Ainslie will head his own team, Ben Ainslie Racing, in the ACWS before sailing with defending champion Oracle Racing in the 34th America's Cup in September 2013. He hopes to lead a British challenge in the 35th America's Cup.
Tom Slingsby of Australia, a favorite in the Laser class, sails with Oracle Racing, while countryman Nathan Outteridge, a favorite in the 49er, is skipper of Team Korea. Percy has served as tactician with Sweden's Artemis Racing.
Slingsby and Outteridge are among the new breed of young, super-fit sailors who crew the 45-foot catamarans being used in the AC World Series.
Gold: Ben Ainslie, Great Britain
Silver: Zach Railey, United States
Bronze: Pieter-Jan Postma, Netherlands
Gold: Robert Scheidt and Bruno Prada, Brazil
Silver: Iain Percy and Andrew Simpson, Great Britain
Bronze: Peter O'Leary and David Burrows, Ireland
Gold: Tom Slingsby, Australia
Silver: Paul Goodison, Great Britain
Bronze: Andrew Murdoch, New Zealand
Gold: Nathan Outteridge and Iain Jensen, Australia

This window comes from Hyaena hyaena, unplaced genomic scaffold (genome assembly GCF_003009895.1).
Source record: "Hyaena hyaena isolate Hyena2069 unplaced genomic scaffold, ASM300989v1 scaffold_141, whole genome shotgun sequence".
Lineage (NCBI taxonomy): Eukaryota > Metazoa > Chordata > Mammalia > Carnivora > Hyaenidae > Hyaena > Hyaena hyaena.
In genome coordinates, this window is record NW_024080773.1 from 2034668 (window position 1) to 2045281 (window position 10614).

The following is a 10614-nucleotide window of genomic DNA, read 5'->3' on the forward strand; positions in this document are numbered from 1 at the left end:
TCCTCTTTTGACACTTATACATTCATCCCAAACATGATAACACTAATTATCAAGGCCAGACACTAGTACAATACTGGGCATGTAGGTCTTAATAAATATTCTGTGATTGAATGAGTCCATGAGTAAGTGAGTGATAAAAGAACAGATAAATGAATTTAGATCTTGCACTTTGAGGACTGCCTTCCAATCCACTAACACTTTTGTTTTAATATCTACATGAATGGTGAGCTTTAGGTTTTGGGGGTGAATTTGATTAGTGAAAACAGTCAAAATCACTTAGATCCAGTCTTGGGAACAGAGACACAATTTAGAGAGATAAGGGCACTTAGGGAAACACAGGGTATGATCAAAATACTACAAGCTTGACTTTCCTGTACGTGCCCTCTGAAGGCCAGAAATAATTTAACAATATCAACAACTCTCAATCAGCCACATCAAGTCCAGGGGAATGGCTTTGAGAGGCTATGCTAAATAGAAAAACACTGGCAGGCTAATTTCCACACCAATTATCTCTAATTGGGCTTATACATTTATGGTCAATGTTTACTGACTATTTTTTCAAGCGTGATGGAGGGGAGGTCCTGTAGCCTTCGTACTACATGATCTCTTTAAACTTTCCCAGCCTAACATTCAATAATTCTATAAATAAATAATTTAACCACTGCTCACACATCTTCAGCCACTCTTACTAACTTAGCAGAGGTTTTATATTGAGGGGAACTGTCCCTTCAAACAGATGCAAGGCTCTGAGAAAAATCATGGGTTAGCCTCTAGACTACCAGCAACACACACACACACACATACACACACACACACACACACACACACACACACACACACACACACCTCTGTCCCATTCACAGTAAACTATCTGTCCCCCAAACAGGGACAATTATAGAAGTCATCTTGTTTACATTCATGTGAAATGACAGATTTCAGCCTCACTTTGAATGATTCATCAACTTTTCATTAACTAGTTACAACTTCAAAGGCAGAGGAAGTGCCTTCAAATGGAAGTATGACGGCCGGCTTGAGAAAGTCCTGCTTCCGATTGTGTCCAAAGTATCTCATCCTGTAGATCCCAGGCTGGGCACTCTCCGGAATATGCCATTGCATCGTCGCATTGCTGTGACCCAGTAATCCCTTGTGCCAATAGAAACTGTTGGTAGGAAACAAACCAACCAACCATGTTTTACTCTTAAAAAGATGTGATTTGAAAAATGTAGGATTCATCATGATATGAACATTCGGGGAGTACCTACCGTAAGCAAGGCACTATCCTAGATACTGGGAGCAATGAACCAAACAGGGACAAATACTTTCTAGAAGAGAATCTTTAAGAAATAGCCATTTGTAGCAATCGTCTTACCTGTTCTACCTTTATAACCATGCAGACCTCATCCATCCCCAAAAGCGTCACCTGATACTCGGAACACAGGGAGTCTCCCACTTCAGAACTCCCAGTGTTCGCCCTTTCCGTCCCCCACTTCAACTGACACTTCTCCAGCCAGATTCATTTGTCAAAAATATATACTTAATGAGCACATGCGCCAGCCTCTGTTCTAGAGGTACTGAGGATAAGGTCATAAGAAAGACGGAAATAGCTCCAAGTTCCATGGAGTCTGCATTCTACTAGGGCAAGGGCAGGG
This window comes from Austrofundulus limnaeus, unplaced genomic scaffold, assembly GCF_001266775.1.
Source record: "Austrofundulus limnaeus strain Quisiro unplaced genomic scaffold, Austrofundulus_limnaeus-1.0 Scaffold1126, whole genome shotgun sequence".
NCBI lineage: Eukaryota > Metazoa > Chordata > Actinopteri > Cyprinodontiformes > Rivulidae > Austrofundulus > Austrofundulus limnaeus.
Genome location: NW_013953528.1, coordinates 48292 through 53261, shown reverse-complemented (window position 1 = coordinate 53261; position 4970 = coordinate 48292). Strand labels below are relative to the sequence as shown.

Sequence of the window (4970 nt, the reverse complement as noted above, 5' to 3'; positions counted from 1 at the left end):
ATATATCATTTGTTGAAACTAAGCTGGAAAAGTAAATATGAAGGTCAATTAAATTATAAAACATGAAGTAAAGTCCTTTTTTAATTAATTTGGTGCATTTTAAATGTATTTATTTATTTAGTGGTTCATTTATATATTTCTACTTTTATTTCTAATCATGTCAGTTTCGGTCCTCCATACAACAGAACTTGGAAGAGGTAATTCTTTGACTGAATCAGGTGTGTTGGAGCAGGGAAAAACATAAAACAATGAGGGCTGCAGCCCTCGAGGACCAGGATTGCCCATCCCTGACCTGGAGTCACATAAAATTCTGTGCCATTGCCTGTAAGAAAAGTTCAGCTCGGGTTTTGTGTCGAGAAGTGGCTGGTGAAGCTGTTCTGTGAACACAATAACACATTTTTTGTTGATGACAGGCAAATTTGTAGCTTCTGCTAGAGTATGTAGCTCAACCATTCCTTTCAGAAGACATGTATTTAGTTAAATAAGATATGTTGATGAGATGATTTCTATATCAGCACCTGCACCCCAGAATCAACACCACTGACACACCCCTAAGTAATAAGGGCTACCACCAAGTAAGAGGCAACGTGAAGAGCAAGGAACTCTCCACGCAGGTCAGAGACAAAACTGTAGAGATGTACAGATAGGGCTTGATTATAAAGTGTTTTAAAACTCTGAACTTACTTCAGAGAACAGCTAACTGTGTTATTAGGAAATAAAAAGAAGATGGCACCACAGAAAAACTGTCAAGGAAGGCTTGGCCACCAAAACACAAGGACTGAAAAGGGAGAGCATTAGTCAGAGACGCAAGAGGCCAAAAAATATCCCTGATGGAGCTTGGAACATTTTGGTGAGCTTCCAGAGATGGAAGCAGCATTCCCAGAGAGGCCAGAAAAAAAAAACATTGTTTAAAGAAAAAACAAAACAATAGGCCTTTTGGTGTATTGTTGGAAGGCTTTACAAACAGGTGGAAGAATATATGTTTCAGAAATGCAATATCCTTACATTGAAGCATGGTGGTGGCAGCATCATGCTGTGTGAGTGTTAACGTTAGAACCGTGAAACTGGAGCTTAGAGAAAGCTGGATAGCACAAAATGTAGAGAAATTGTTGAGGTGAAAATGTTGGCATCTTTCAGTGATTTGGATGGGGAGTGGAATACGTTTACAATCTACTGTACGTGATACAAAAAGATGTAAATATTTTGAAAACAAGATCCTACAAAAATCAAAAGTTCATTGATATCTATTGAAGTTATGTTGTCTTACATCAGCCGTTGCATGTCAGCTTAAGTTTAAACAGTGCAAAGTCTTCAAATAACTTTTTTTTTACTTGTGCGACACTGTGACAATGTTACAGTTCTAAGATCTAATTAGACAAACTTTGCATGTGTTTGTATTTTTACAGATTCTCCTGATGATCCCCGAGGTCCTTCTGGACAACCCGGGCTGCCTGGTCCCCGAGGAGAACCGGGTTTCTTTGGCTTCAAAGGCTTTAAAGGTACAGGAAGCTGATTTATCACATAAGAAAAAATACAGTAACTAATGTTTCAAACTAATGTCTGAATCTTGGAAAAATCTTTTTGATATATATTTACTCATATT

Silver: Emmanuel Dyen and Stephane Christidis, France
Bronze: Iker Martinez and Xabi Fernandez, Spain
Gold: Mathew Belcher and Malcolm Page, Australia
Silver: Luke Patience and Stuart Bithell, Great Britain.
Bronze: Paul Snow-Hansen and Jason Saunders, New Zealand.
Gold: Hannah Mills and Saskia Clark, Great Britain.
Silver: Jo Aleh and Olivia Powrie, New Zealand.
Bronze: Amanda Clark and Sarah Lihan, United States
Gold: Marit Bouwmeester, Netherlands
Silver: Alison Young, Great Britain
Bronze: Paige Railey, United States
Women's Match Racing
Gold: Anna Tunnicliffe, Molly Vandemoer, Debbie Capozzi, United States
Silver: Lucy Macgregor, Annie Lush, Kate Macgregor, Great Britain
Bronze: Claire Leroy, Elodie Bertrand, Marie Riou, France
Gold: Dorian Van Rijsselberge, Netherlands
Silver: Julien Bontemps, France
Bronze: Nick Dempsey, Great Britain
Gold: Zofia Noceti-Klepacka, Poland
Silver: Alessandra Sensini, Italy
Bronze: Lee Korzits, Israel